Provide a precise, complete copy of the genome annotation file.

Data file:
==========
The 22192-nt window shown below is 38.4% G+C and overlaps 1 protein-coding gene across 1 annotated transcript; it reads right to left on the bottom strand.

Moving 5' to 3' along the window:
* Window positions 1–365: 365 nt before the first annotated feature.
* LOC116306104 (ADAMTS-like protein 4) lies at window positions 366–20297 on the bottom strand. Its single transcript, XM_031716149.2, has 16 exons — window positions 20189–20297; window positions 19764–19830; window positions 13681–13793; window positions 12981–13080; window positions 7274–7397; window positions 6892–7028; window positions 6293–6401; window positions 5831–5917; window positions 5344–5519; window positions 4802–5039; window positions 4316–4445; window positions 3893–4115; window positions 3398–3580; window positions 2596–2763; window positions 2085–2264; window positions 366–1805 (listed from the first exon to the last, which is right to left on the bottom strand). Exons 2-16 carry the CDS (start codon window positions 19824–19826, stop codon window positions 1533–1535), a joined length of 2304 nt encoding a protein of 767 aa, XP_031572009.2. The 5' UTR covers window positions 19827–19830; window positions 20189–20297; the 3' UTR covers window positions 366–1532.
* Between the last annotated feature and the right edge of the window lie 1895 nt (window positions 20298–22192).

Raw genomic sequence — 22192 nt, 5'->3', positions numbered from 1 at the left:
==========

The 22192-nt window shown below is 38.4% G+C and overlaps 1 protein-coding gene across 1 annotated transcript; it reads right to left on the bottom strand.

Moving 5' to 3' along the window:
* Window positions 1–365: 365 nt before the first annotated feature.
* LOC116306104 (ADAMTS-like protein 4) lies at window positions 366–20297 on the bottom strand. Its single transcript, XM_031716149.2, has 16 exons — window positions 20189–20297; window positions 19764–19830; window positions 13681–13793; window positions 12981–13080; window positions 7274–7397; window positions 6892–7028; window positions 6293–6401; window positions 5831–5917; window positions 5344–5519; window positions 4802–5039; window positions 4316–4445; window positions 3893–4115; window positions 3398–3580; window positions 2596–2763; window positions 2085–2264; window positions 366–1805 (listed from the first exon to the last, which is right to left on the bottom strand). Exons 2-16 carry the CDS (start codon window positions 19824–19826, stop codon window positions 1533–1535), a joined length of 2304 nt encoding a protein of 767 aa, XP_031572009.2. The 5' UTR covers window positions 19827–19830; window positions 20189–20297; the 3' UTR covers window positions 366–1532.
* Between the last annotated feature and the right edge of the window lie 1895 nt (window positions 20298–22192).

Raw genomic sequence — 22192 nt, 5'->3', positions numbered from 1 at the left: